- My daughter would like to start her own business. This provides the perfect opportunity to teach business, math, communication, reading, writing, courage, etc.
- We love to cook. This allows knife skills, a little math, a bit of chemistry, some biology and more. We can talk about the nutrients in the food, from where the food hails, and all kinds of things. We can also teach history, art, and language through cooking.
- When we move abroad there are plenty of unschooling opportunities. We will learn, through just living, the epic lessons of what it’s like to be in another culture. We will learn social studies, maps, geography, history, art, food, language and so many things.
- Using a passion of hers, like art, and finding ways to teach any (or all) other subjects through art or while she’s creating art.
All sounds awesome, right?
So that is what I’ve used as a guiding principle to how we approach education with our daughter.
But, unschooling does not come without its own challenges for me.
The hardest thing for me to effectively teach through unschooling is math. I can teach a little bit of math here and there, sneaking it in. We can play blackjack and she can familiarize herself with adding, or we can play the game Play Nines, which actually introduces negative numbers (that’s cool). In cooking, I can show her that 3 teaspoons makes up a tablespoon and give her a basic introduction to fractions. We play math games on her iPad, like the clever game DragonBox. She can learn a bit of geometry while drawing shapes.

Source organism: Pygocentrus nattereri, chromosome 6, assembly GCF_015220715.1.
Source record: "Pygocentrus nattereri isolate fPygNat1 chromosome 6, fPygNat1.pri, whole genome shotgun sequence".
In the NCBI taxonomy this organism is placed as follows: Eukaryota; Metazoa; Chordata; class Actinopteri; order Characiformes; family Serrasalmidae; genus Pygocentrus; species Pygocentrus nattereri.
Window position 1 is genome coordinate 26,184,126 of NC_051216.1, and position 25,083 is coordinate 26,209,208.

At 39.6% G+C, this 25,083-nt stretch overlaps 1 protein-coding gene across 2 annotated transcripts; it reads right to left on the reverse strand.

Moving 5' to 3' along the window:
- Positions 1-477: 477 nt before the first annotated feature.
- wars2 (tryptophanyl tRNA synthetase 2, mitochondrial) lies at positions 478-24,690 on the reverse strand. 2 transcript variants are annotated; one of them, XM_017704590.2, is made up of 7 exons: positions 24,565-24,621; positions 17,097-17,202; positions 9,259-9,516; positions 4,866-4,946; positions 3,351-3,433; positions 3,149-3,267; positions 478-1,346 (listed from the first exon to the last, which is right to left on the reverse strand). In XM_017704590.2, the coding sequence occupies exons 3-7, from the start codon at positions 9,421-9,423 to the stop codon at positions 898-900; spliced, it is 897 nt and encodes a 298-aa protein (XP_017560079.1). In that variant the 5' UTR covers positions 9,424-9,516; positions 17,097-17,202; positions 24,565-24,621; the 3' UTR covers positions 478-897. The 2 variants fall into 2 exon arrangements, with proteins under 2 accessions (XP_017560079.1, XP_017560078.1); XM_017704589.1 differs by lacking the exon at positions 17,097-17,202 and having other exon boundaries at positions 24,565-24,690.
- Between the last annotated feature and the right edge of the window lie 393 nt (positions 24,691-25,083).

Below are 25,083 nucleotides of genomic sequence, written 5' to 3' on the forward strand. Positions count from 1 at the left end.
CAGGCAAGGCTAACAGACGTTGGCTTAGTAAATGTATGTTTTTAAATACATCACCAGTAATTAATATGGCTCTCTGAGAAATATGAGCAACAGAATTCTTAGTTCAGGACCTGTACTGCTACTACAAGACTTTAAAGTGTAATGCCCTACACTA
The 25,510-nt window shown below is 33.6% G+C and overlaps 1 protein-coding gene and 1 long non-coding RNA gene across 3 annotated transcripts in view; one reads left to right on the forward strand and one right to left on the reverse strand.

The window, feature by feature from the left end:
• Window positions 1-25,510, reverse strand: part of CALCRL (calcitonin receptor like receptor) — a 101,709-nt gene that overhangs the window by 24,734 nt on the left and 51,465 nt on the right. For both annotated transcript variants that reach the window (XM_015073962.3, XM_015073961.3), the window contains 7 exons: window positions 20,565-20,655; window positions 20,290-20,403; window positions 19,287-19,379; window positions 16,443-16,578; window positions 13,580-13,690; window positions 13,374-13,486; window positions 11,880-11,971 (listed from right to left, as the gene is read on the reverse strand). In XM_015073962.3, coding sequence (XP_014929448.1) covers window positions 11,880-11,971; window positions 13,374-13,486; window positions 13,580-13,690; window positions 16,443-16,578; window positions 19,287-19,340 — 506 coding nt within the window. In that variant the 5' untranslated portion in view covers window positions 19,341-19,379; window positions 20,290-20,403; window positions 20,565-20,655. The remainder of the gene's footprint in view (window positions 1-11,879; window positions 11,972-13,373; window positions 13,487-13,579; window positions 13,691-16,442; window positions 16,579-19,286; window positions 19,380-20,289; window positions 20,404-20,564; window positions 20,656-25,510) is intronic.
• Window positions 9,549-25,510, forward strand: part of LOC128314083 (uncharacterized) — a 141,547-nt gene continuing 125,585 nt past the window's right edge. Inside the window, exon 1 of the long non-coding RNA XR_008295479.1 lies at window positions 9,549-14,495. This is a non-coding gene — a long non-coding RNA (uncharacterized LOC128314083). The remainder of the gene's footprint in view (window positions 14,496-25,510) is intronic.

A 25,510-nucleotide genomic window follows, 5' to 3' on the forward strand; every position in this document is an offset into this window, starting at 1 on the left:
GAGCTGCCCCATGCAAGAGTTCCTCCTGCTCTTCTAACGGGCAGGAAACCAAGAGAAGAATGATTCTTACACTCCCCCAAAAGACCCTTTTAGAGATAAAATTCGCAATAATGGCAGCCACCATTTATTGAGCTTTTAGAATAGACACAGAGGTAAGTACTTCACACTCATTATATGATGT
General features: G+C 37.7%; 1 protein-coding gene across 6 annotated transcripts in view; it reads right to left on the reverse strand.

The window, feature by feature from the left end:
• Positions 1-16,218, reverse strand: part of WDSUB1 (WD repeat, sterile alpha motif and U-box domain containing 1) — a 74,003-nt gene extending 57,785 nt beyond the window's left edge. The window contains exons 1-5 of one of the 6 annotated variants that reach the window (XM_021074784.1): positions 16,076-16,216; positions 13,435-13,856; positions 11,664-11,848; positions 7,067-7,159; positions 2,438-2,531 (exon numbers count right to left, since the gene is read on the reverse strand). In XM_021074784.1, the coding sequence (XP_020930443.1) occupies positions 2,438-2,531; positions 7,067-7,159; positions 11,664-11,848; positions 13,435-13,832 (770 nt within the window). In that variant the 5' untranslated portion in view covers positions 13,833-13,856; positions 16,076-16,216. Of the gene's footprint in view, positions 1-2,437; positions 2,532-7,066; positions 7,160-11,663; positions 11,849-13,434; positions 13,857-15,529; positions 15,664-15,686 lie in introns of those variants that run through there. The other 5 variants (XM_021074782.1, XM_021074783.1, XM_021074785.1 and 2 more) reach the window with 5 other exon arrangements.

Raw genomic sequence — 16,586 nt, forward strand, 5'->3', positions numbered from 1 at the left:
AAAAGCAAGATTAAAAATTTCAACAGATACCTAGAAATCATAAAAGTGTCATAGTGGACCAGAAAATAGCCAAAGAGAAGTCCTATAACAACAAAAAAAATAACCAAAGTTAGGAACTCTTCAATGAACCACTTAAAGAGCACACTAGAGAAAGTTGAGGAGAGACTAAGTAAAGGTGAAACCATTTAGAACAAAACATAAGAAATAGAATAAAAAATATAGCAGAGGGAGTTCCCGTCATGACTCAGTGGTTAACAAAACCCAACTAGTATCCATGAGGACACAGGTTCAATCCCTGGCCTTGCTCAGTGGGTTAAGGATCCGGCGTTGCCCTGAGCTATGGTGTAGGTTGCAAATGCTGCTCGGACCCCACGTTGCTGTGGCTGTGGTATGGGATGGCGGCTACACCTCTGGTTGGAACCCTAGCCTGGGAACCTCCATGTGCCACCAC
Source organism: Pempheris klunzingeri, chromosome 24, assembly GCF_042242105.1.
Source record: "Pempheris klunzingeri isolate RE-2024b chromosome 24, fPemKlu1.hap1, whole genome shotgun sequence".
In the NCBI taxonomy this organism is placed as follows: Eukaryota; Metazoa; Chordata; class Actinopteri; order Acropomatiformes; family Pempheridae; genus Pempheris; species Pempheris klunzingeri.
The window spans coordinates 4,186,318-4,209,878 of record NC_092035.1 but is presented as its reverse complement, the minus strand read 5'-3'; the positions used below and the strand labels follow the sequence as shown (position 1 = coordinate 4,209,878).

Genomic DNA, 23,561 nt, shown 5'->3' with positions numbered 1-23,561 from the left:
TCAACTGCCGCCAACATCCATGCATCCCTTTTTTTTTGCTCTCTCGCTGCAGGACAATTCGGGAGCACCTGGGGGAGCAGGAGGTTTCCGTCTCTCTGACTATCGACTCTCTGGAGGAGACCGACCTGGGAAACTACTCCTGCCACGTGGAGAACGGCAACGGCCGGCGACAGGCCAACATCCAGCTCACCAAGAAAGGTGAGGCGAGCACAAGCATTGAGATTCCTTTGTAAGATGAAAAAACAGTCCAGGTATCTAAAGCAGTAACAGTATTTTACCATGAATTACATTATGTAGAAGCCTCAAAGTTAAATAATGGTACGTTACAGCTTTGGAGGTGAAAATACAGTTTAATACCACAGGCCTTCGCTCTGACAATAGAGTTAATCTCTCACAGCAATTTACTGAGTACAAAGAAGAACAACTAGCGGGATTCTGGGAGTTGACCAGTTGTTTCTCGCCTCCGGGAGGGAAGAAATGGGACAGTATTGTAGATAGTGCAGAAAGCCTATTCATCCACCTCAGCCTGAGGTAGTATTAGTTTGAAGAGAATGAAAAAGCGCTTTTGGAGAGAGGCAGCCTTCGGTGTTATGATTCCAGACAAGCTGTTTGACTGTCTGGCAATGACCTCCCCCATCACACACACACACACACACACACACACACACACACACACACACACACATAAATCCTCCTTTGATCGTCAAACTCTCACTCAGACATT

In spite of numbers and math seeming to be everywhere, my main challenge is we don’t get enough math regularly to reinforce what she’s learning. So much of math in the beginning is memorization and repetition via worksheets. While I don’t want her to sit down at a table with a worksheet and drill numbers, numbers, numbers, I want to expose her enough times to numbers and math so that she can remember it!
And therein lies my challenge.
I can’t seem to find enough ways to incorporate math in our daily lives which will satisfy my idea of what I hope she’s learning and have her giddy to do it. Maybe I’m not trying hard enough. Maybe I’m not creative enough. Maybe I’m just lazy or maybe I’m getting the whole “unschooling” thing wrong, but my instinct tells me to switch gears when it comes to facilitating Kamea’s learning of math.
I think some unschooling proponents would say to not concern myself so much (and perhaps to not try so hard). She will learn what she needs to learn when she wants to learn it. I’m just not totally comfortable with that. Because, honestly, if I take a backseat with respect to math and let her learn it on her own, which in reality seems to be only little drips of math here and there … she is just not going to know a whole lot of math. And while I love the idea of her enjoying every topic she learns, perhaps that is not realistic, or if it is, it requires too much creativity on my part.